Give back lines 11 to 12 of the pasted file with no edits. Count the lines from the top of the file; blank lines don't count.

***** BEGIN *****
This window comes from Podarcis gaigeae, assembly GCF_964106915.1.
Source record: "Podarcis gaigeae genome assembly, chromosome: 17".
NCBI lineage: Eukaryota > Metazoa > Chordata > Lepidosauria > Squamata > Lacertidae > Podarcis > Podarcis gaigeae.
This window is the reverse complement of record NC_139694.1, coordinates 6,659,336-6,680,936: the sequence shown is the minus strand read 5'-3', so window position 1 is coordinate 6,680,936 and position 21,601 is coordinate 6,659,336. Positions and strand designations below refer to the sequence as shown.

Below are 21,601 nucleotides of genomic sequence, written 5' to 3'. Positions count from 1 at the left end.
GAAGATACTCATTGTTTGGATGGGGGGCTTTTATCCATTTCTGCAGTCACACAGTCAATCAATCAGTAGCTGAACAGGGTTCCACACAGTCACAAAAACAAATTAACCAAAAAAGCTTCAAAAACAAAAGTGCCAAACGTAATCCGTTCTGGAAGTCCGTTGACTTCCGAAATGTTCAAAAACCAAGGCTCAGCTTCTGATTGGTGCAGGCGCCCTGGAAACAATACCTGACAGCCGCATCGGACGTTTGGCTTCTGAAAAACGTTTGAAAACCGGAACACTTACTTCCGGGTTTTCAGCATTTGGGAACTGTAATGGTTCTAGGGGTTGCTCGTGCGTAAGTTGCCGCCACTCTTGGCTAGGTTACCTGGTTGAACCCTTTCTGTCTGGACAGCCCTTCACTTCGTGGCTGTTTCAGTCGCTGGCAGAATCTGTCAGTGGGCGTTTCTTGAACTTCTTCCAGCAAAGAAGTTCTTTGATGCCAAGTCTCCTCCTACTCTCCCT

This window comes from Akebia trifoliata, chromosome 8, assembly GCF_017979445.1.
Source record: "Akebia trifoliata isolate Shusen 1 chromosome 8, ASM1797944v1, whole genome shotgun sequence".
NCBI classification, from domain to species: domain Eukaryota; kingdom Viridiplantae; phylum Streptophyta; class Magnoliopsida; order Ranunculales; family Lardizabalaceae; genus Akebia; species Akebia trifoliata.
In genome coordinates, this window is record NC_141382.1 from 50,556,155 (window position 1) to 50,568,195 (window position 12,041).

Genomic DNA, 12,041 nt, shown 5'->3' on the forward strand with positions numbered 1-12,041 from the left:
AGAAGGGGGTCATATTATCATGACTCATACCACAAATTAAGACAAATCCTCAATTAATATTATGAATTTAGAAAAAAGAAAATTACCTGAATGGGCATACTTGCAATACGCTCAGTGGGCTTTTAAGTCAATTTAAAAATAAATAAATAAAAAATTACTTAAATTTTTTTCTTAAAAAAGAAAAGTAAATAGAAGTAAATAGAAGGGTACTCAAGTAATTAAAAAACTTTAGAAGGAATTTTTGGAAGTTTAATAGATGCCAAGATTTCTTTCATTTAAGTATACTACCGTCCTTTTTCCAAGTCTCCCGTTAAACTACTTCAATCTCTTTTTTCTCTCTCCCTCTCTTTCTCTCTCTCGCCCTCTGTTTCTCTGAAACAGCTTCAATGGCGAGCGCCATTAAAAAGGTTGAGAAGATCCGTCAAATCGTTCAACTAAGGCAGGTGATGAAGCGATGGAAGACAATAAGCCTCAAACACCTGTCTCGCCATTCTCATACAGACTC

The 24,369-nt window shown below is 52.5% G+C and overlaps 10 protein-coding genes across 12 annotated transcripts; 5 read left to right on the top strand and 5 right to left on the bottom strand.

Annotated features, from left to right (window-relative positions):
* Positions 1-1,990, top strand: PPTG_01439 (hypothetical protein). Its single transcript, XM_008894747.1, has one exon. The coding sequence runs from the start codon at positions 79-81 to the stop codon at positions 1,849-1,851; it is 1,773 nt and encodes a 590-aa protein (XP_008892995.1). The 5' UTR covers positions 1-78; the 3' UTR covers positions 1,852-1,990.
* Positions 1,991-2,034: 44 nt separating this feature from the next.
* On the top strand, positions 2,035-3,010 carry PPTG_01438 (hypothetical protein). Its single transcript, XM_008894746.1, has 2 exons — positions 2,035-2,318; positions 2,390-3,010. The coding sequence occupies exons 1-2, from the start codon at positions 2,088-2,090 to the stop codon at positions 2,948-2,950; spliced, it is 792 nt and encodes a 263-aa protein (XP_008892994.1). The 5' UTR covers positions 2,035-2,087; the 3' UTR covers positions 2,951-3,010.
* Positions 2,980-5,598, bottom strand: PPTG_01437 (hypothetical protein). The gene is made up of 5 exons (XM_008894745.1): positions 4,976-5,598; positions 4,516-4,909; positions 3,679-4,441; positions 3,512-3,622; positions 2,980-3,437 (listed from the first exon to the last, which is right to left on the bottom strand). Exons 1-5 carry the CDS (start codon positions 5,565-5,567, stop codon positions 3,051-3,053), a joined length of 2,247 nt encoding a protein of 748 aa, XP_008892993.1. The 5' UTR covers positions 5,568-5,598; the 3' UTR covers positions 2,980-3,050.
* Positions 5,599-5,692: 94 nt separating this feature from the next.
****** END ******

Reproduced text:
Genomic DNA, 12,041 nt, shown 5'->3' on the forward strand with positions numbered 1-12,041 from the left:
AGAAGGGGGTCATATTATCATGACTCATACCACAAATTAAGACAAATCCTCAATTAATATTATGAATTTAGAAAAAAGAAAATTACCTGAATGGGCATACTTGCAATACGCTCAGTGGGCTTTTAAGTCAATTTAAAAATAAATAAATAAAAAATTACTTAAATTTTTTTCTTAAAAAAGAAAAGTAAATAGAAGTAAATAGAAGGGTACTCAAGTAATTAAAAAACTTTAGAAGGAATTTTTGGAAGTTTAATAGATGCCAAGATTTCTTTCATTTAAGTATACTACCGTCCTTTTTCCAAGTCTCCCGTTAAACTACTTCAATCTCTTTTTTCTCTCTCCCTCTCTTTCTCTCTCTCGCCCTCTGTTTCTCTGAAACAGCTTCAATGGCGAGCGCCATTAAAAAGGTTGAGAAGATCCGTCAAATCGTTCAACTAAGGCAGGTGATGAAGCGATGGAAGACAATAAGCCTCAAACACCTGTCTCGCCATTCTCATACAGACTC